My Bailiwick Rebuttal to Self – Scraping the Sides of the Bowl

Sometimes, when you’re making cake (or cupcakes, or icing, or vindaloo, or a PB&J with the crusts cut off), it can appear as though the bowl is empty when it really isn’t. When you think you’ve run out of sauce (or peanut butter, or cake batter, or icing, or cheese), sometimes it’s good to scrape the sides of the bowl and re-evaluate the situation.

Yesterday (or the day before? I can no longer remember), I wrote a blog post about my year of silent no-writing. What I failed to take into consideration is all the STUFF that happened in that year that was ACTUALLY writing related. I’m NOT writing right now. I often of late feel as though I will never write again. But to say I wrote nothing in the past year is a downright lie.

In March (which was only two short months ago), I actually wrote a short play and had it performed in front of LIVE audiences. Those were words, goddammit. I wrote words. Not a lot of people experience the pleasure of seeing their words come to life on the stage. In July (which was STILL IN THE PARAMETERS OF THAT YEAR IN QUESTION), I wrote approximately 1/2 a novel during the 2014 Muskoka Novel Marathon. A half a novel. In one weekend. I also worked on a couple of other works in progress (WIPS) throughout the year.

I wrote articles for the WCDR Wordweaver. Two? Three? I don’t know. I forget about these things as soon as they happen. But I remember having one or two or three published. WITHIN THE PAST YEAR. I wrote the odd poem.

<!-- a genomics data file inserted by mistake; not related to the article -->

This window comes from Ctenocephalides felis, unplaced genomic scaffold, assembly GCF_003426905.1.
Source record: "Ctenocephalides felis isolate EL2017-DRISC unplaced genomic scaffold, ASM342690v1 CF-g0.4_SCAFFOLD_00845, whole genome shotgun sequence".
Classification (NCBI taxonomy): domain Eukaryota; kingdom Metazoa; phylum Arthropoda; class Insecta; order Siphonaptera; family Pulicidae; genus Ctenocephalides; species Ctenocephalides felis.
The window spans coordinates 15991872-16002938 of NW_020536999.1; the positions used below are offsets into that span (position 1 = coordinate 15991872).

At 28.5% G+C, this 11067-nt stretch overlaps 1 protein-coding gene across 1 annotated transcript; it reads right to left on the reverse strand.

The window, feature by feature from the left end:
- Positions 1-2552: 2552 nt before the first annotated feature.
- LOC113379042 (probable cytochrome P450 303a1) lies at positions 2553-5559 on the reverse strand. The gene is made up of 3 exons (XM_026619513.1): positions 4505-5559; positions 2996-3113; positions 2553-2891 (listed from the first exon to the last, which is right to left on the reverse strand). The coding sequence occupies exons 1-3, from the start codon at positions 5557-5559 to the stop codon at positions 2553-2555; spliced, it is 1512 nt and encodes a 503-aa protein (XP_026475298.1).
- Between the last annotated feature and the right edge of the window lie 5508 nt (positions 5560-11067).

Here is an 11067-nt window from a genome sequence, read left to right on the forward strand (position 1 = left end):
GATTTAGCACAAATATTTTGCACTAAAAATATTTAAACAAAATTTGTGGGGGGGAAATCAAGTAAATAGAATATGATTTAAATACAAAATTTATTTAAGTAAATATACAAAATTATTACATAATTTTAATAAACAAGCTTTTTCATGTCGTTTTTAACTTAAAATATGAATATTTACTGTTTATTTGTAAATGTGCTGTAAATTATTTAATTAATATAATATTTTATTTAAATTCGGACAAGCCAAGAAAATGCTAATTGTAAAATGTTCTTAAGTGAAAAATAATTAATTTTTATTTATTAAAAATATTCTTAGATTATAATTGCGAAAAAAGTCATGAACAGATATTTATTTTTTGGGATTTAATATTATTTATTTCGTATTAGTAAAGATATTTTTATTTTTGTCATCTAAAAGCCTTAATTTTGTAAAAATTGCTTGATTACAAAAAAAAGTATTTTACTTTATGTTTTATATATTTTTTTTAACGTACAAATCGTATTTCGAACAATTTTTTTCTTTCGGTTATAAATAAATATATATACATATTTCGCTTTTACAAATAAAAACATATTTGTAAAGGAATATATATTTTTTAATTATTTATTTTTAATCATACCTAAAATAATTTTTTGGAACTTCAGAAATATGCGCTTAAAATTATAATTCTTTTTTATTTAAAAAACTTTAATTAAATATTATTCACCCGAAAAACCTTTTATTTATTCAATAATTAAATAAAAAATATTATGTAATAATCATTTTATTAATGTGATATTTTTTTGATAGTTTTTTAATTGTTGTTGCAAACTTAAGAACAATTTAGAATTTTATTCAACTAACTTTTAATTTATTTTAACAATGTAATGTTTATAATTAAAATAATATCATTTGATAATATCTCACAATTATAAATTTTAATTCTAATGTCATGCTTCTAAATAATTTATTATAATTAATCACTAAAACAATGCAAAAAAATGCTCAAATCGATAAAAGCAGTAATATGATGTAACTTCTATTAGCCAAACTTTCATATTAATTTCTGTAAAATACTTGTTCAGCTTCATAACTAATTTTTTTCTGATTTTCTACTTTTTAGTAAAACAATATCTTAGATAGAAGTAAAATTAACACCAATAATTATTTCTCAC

And there are writing relating things that don’t actually involve actual writing. I was interviewed by Charlene Jones for her radio show OFF THE TOP. I thought that was PRETTY cool. (-: It instilled in me, if only for a fleeting moment, that, ‘Hey, I must be a writer. I’m being interviewed about writing. It only stands to reason.’ So what if I felt like a charlatan because I wasn’t actually putting words on paper at the time. So what if I felt like I had no sage wisdom to offer because I wasn’t deep in the thick of plot bunnies. If Charlene Jones says I’m a writer, I’m a writer!

Also, I’ve been approved to be a workshop facilitator for the upcoming December WCDR Roundtable Meeting’s After-Breakfast Mini-Workshop. THE 10-MINUTE PLAY’S THE THING. Der. Like I wouldn’t glom on to an opportunity to discuss my beloved 10-minute play medium. Such a delightful experience, I feel I must share it. By far NOT EASY TO PULL OFF. It is truly an art-form to get it just right. I get to share what I’ve learned through having 9 plays produced since my first in 2009! I’m thrilled for the opportunity. AND—this is me BEING a writer, no? When we hone something that we love for year after year, there comes a point where the passion outgrows the space in your heart for it…where you MUST share it with others to steal more space. So, there’s that.